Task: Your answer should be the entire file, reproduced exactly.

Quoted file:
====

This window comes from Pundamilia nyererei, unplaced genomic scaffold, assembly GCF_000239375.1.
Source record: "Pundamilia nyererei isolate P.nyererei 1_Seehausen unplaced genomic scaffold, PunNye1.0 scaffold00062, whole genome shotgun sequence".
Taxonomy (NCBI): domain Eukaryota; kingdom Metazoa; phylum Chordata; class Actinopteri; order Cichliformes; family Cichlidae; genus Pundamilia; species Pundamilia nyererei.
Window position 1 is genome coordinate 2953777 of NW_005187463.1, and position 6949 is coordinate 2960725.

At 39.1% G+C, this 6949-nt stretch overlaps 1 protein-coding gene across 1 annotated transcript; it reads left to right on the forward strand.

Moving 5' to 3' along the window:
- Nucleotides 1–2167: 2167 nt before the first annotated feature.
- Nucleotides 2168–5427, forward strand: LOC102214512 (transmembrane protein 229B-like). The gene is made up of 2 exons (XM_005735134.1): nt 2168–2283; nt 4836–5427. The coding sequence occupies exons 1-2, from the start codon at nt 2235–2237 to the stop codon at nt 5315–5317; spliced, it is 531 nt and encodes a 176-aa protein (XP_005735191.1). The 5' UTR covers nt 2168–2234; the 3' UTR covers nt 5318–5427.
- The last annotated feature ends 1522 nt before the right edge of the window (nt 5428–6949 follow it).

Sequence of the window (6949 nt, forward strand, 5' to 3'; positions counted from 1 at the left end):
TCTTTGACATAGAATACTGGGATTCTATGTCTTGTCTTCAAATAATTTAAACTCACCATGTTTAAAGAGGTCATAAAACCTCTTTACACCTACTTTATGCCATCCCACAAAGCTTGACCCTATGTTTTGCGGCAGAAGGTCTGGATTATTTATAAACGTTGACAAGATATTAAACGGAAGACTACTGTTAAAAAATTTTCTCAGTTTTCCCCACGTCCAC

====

This window comes from Pundamilia nyererei, unplaced genomic scaffold, assembly GCF_000239375.1.
Source record: "Pundamilia nyererei isolate P.nyererei 1_Seehausen unplaced genomic scaffold, PunNye1.0 scaffold00062, whole genome shotgun sequence".
Taxonomy (NCBI): domain Eukaryota; kingdom Metazoa; phylum Chordata; class Actinopteri; order Cichliformes; family Cichlidae; genus Pundamilia; species Pundamilia nyererei.
Window position 1 is genome coordinate 2953777 of NW_005187463.1, and position 6949 is coordinate 2960725.

At 39.1% G+C, this 6949-nt stretch overlaps 1 protein-coding gene across 1 annotated transcript; it reads left to right on the forward strand.

Moving 5' to 3' along the window:
- Nucleotides 1–2167: 2167 nt before the first annotated feature.
- Nucleotides 2168–5427, forward strand: LOC102214512 (transmembrane protein 229B-like). The gene is made up of 2 exons (XM_005735134.1): nt 2168–2283; nt 4836–5427. The coding sequence occupies exons 1-2, from the start codon at nt 2235–2237 to the stop codon at nt 5315–5317; spliced, it is 531 nt and encodes a 176-aa protein (XP_005735191.1). The 5' UTR covers nt 2168–2234; the 3' UTR covers nt 5318–5427.
- The last annotated feature ends 1522 nt before the right edge of the window (nt 5428–6949 follow it).

Sequence of the window (6949 nt, forward strand, 5' to 3'; positions counted from 1 at the left end):
TCTTTGACATAGAATACTGGGATTCTATGTCTTGTCTTCAAATAATTTAAACTCACCATGTTTAAAGAGGTCATAAAACCTCTTTACACCTACTTTATGCCATCCCACAAAGCTTGACCCTATGTTTTGCGGCAGAAGGTCTGGATTATTTATAAACGTTGACAAGATATTAAACGGAAGACTACTGTTAAAAAATTTTCTCAGTTTTCCCCACGTCCAC